Bayway toll hikes axed
March 20, story
Bayway Task Force seeks new funding
In this article about the Pinellas Bayway was this quote from Sen. Mike Fasano, R-New Port Richey: "The residents have to understand they're going to have to pay for the bridges, maybe not in total but in some way."
I'm not sure the senator understands this statement might be misconstrued by the voters here in Pinellas County.
First, I wonder who the senator meant by "residents." Is he talking about people who live here along the Bayway, or everyone who has a domicile and comes across the Bayway to live, study, work, worship, vote or play? In either case, Bayway users already paid for the bridges though the original bond issue. Subsequently, if the Florida Department of Transportation had been responsible about managing the toll reserves and if, as is done on every other state road in the county, maintenance had been paid for out of the gas taxes that we pay, then there would have been more than adequate funding for maintenance and for the replacement bridges. Or is the senator proposing that all new or replacement bridges built in the state should be toll bridges?
Second, "residents" continually pay for our state's road system, including the Bayway. That is what gas taxes are for. There are other options, but among them, tolls are terribly inefficient.
Third, why is the Bayway the only toll road in Pinellas, and why have other bridges in the state had their tolls lifted, even as replacement bridges have been built? Why are we "special"?
The public has made it clear: No more tolls on the Bayway. The Bayway Task Force is just getting started on helping citizens achieve this goal. The Task Force will be working to help the state DOT, other state agencies, our Legislature, other elected representatives, local government and our community find alternate funding for needed bridge improvements.
In the meantime, Rep. Jim Frishe has committed to having the auditor general review the DOT's Bayway toll reserve account to determine what monies have been diverted from the Bayway to other uses. Once this review is complete, we'll be asking for legislation that will return all diverted funds to the reserve account.
Travis Jarman, co-chair, Citizen's Bayway Task Force,
Bayway toll hikes
Tolls not needed
With much pressure exerted from their constituents, Sen. Dennis Jones and Rep. Jim Frishe have withdrawn proposed legislation that would have, effectively, transferred much decisionmaking responsibility for the Pinellas Bayway toll system from our elected government officials to the Florida Department of Transportation. In doing so, both legislators would like us to believe that they saved the day.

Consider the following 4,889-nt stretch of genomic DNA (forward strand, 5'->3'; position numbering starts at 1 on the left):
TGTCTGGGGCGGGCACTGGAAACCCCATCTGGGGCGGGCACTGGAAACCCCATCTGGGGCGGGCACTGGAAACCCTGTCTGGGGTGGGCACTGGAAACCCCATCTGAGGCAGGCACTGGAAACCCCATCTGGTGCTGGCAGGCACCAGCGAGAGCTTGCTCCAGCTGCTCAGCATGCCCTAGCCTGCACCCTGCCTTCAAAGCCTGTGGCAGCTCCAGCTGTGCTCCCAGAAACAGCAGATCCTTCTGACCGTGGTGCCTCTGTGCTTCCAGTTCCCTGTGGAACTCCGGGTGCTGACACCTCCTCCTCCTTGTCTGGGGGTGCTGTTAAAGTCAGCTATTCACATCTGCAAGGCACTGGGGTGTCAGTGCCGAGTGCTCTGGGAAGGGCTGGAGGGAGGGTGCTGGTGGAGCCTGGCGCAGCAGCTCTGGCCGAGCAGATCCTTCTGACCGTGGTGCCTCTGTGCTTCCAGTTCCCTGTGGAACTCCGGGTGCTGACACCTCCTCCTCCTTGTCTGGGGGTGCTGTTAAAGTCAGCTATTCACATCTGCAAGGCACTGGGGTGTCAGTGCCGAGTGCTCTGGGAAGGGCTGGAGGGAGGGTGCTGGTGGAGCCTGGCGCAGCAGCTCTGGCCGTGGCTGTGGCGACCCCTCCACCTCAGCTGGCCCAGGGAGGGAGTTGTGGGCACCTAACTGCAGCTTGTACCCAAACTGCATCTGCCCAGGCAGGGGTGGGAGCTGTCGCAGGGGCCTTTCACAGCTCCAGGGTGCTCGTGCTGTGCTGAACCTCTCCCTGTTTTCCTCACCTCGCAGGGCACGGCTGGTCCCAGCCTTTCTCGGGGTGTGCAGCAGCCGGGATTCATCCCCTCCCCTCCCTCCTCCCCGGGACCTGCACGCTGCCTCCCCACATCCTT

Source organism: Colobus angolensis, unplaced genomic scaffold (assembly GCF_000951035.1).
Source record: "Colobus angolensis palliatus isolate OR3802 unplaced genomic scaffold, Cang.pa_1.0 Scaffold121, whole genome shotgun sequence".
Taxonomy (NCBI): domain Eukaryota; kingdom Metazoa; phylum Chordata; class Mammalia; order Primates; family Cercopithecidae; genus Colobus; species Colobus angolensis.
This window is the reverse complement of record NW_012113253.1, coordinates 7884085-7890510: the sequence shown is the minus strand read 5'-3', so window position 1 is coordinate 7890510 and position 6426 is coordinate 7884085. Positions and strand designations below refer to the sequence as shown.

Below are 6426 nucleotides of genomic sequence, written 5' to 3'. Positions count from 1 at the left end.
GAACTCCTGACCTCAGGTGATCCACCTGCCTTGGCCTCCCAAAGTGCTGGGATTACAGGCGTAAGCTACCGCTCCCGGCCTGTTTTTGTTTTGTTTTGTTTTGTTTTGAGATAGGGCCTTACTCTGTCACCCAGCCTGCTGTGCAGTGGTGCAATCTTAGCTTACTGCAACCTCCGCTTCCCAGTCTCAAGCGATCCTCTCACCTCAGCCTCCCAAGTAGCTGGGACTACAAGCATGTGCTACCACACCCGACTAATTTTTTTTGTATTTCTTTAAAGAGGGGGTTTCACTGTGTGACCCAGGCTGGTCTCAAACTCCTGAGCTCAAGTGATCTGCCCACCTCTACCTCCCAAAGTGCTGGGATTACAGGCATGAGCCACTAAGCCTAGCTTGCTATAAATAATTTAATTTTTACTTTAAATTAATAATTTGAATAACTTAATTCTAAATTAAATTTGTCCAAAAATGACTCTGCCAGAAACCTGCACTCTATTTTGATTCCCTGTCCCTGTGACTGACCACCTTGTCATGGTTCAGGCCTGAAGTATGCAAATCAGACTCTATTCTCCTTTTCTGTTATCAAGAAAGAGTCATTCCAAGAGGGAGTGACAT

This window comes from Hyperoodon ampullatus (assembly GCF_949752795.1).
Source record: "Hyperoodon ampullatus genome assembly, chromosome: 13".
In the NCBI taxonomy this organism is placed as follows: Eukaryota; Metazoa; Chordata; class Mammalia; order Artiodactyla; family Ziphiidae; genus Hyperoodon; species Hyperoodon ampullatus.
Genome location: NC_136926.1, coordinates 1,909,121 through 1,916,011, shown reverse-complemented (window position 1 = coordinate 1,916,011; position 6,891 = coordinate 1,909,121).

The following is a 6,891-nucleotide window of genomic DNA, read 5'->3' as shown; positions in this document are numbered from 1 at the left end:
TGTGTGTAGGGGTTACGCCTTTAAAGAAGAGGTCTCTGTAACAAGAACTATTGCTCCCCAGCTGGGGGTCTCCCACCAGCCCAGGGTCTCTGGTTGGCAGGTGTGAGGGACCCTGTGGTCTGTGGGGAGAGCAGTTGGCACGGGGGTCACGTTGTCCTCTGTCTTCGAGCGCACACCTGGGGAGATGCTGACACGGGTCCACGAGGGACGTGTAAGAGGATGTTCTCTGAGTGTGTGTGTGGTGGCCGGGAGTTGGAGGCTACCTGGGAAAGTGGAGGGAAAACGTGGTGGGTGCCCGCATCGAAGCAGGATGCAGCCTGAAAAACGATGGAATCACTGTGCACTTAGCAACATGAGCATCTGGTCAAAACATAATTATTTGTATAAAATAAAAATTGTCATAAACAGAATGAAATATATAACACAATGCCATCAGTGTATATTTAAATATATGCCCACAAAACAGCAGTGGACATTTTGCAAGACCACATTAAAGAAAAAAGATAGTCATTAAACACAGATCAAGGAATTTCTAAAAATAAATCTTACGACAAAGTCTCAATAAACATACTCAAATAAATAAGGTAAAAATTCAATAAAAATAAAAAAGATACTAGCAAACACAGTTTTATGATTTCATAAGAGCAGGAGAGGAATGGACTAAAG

Let's not be fooled. In fact, both of these gentlemen introduced the bills in their respective chambers in the first place. In large part, their joint decision to withdraw was the result of the loud citizen outrage expressed during the March 12 DOT meeting in St. Pete Beach (which neither one attended), the overwhelming objections they received via letters, e-mails and telephone calls, and the superb leadership and organization of the Citizen's Bayway Task Force.
There is no reason to have any tolls on the Pinellas Bayway at all. To those government officials who suggest otherwise, I would ask: "How can the tolls be eliminated on the brand new Treasure Island bridge and not on the Pinellas Bayway?"
Jay DeVita, Tierra Verde
Bayway toll hikes
When I look in the mirror at 74, I think this didn't happen overnight. The same can be said for bridges.
Aging takes time. So why weren't the Bayway tolls increased in small increments starting several years ago to provide the funds for replacement? There can be only one answer: incompetent public officials. So what else is new.
Bob Wright, Clearwater
Maybe a museum
The Times has published articles about the end of spring training at Al Lang Field. Many people are clearly mourning the loss of a big part of our city's history that began when Al Lang persuaded the St. Louis Browns to train in St. Petersburg. On the first day of spring training, Feb. 27, 1914, the Browns lost to the Chicago Cubs, who were training in Tampa and made the trip across the bay by steamboat.
But our history of spring training does not have to end. At the visioning on the future of Al Lang Field held at the Mahaffey Theater, our table lit up with enthusiasm when I tossed out the idea of creating the St. Petersburg Museum of Baseball Spring Training there. The stadium itself could remain as a venue for college and high school teams, as well as, perhaps, a home for the regional center for Little League baseball recently displaced from Gulfport. American Stage could put on its in-the-park plays there; graduations and high school band competitions could be held on the field. Our fan-friendly stadium could host exhibition games; tickets sales would help support the operation.
This museum could be the center of what would quickly be dubbed the Museum Mile. It would be a must-do stop for all the baseball fans who flock to Florida. Families would walk the same paths that Babe Ruth once did.
All this could be without taxpayer dollars, bonds or subsidies spent to put a private corporation on public land. Our environment would be preserved since there would be no need to dredge and fill in our bay, congest our landfill with the debris from two demolished stadiums or pollute our air with the exhaust of cars for 34,000 people. Our history would remain.
Think about it. The St. Petersburg Museum of Baseball Spring Training. Our rich history of baseball is celebrated and our waterfront is preserved. For all of us. Forever.
Faith Andrews Bedford,